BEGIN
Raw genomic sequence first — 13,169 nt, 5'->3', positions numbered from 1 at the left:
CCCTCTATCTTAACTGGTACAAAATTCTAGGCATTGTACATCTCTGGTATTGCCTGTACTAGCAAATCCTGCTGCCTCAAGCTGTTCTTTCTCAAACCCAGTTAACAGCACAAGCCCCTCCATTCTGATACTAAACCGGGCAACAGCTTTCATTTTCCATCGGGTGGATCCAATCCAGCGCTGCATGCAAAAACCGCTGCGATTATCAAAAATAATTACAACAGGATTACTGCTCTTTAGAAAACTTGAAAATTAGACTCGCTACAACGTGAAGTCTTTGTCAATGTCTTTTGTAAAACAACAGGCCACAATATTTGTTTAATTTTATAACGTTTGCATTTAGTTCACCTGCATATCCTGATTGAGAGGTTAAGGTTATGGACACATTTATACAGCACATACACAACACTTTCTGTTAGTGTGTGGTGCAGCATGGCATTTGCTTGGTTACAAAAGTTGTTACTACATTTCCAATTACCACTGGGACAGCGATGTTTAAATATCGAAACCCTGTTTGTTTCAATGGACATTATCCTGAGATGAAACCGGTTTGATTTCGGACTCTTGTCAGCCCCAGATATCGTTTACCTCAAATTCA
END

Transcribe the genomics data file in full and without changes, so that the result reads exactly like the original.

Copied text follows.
Raw genomic sequence first — 13,169 nt, 5'->3', positions numbered from 1 at the left:
CCCTCTATCTTAACTGGTACAAAATTCTAGGCATTGTACATCTCTGGTATTGCCTGTACTAGCAAATCCTGCTGCCTCAAGCTGTTCTTTCTCAAACCCAGTTAACAGCACAAGCCCCTCCATTCTGATACTAAACCGGGCAACAGCTTTCATTTTCCATCGGGTGGATCCAATCCAGCGCTGCATGCAAAAACCGCTGCGATTATCAAAAATAATTACAACAGGATTACTGCTCTTTAGAAAACTTGAAAATTAGACTCGCTACAACGTGAAGTCTTTGTCAATGTCTTTTGTAAAACAACAGGCCACAATATTTGTTTAATTTTATAACGTTTGCATTTAGTTCACCTGCATATCCTGATTGAGAGGTTAAGGTTATGGACACATTTATACAGCACATACACAACACTTTCTGTTAGTGTGTGGTGCAGCATGGCATTTGCTTGGTTACAAAAGTTGTTACTACATTTCCAATTACCACTGGGACAGCGATGTTTAAATATCGAAACCCTGTTTGTTTCAATGGACATTATCCTGAGATGAAACCGGTTTGATTTCGGACTCTTGTCAGCCCCAGATATCGTTTACCTCAAATTCA